3. My wife wanted to deliver vaginally. I did not consider this an unreasonable thing for her to want.

    In the United States, she would have a 70% chance of being able to get what she wanted at a hospital. At the hospital we would have used, the cesarean rate is marginally higher – she would have a 1 in 3 chance of a cesarean. Now we’re talking about actually rolling dice.

    We had a hospital backup plan. If an emergency arose, we planned to transfer to a hospital and have a cesarean if it was called for. If that had occurred, I know that our joy about our child would have been tempered somewhat by grieving the inability to have the birth experience she craved. Choices are important.

    At risk of opening myself up to ridicule, I’ll dig into this a bit. First, local factors played into our decision. New moms in our community who also went into the hospital with vaginal birth plans and medical staff unwilling to be flexible. I’m not going to argue that anything that happened to those women wasn’t completely medically necessary. What I’m getting at is the fact that the hospital’s birth plan so completely overwhelmed theirs. The medical providers did not value the mothers’ participation in childbirth, against explicit requests. Women frequently report feeling bullied into giving consent. We concluded that the policies that led to intervention cascades for these women were less related to protecting children, and more related to protecting the hospital from lawsuits.

    For my wife, I think that her vision of her ideal birth probably has spiritual and emotional roots (c.f. The Red Tent). That is to say, my wife’s reasons for wanting vaginal birth probably differ from those who want a vaginal birth “to impress other privileged white women.” Irrational of her to want this? Maybe. But I think you’d have to concede that the decision to have children at all can never be wholly rational; a large part of the motivation is primal. I can only report that the power of the idea that her own body could both make and deliver a child resonated for her. She wanted to birth the baby, not to have a doctor “deliver” her from the baby. Maybe there are other cultural pressures that create this desire (“Macduff was from his mother’s womb / Untimely ripped”), but there it is.

    And let me be clear, I am absolutely saying that for us, the experience of welcoming our child at home was worth the increased (by 8/10,000 or a factor of 3) risk to our child’s life. My wife actually looked forward to the experience of giving birth. I look forward to teaching my child to ride a bike. These are not activities that are without risks to the child, but the risks can be quantified and contained (e.g. by helmets or nearby surgical facilities). And they are activities that we hope to take enormous personal satisfaction from. For us, parenting is something we want to experience without sacrificing all of our desires for our children. That’s selfish of us, obviously, but we also feel it’s important (again, only speaking for my wife and I) to model for our child. The alternative, in our view, creates a culture of entitlement in the next generation. According to Dr. Amy, the right choice is the one that works for us.

    Every parenting activity, from childbirth onward, is a risky proposition. We (humans) do it anyway, despite the risk of being devastated by loss, because the potential upsides are so rewarding. And we heard from too many new moms who had unrewarding experiences with hospital childbirth—where the hospital had the baby and they were just in attendance. If you want evidence-based practice, as it is currently practiced in our nearest hospital, to persuade women like my wife, then that practice needs to take into account individualized circumstances.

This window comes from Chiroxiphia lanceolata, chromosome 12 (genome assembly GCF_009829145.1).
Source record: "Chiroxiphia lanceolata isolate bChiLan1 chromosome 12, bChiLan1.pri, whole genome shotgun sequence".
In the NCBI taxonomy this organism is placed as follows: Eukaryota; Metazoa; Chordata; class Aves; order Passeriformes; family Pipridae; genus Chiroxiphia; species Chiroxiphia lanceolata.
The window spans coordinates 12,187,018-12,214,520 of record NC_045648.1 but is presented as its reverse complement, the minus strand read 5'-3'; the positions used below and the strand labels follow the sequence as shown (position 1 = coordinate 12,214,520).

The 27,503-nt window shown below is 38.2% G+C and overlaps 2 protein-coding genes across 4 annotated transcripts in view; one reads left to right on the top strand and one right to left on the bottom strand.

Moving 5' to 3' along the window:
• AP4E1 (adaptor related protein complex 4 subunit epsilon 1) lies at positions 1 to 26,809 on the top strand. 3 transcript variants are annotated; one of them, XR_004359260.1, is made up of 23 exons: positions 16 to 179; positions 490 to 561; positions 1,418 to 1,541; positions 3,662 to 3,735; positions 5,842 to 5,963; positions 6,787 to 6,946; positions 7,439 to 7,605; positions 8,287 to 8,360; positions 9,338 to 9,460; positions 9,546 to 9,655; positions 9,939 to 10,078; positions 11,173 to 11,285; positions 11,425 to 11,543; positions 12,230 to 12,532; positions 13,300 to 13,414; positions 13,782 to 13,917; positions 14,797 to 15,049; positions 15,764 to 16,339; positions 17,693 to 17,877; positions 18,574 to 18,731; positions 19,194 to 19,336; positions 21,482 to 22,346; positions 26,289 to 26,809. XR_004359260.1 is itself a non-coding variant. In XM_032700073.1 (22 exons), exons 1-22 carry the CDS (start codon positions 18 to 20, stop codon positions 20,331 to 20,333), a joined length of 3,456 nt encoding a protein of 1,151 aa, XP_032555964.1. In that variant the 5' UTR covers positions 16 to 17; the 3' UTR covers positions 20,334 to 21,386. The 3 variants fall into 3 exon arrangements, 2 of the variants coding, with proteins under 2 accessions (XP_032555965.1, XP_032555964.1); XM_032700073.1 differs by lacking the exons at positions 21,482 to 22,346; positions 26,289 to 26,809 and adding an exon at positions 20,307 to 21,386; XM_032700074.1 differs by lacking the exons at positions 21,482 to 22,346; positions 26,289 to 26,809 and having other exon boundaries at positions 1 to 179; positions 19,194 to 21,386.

4. My wife felt the hospital atmosphere would make labor more difficult for her. While hospitals may be less deadly by a tiny margin, they are more intrusive and inflexible by a huge margin, even for low-risk women. (No food or drink during the first or second stage? Really?) I don’t know if there’s any benefit to the idea that mammals prefer to give birth in dark, secluded places, but there probably isn’t any harm, and my wife thought it was preferable. Our hospital has accommodated women who want to labor in a dim/darkened room, so this was actually neutral in our case, but may not be the case everywhere. It seems intuitively correct that a woman under lower stress will have an easier labor. My wife felt the hospital environment, on the whole, would impose additional stress on her (someone asking how she’s doing every 10 minutes, putting her “on the clock” after her water broke, etc.) We spoke to other women who felt the opposite: a hospital is a place where cool-headed rational people take care of you, and just walking into that environment reduced stress for them. Individuals can have different reactions to different stimuli. We felt a hospital was not the right choice for us.

    5. We believed the best place for the baby after birth was in Mom’s arms. Maybe that’s too “woo” or “nature-based” for this blog. But it was important to us. We concluded that immediate closeness and bonding after birth was probably beneficial in terms of reducing risk of PPD, whereas there was likely no benefit to immediately towelling off the child, administering eye drops (why take Mom’s word for it that she’s STD-free?) weighing the baby, taking blood, etc. Our hospital has since begun to accommodate this even for cesarean births, and it’s good to see hospitals focusing on customer service.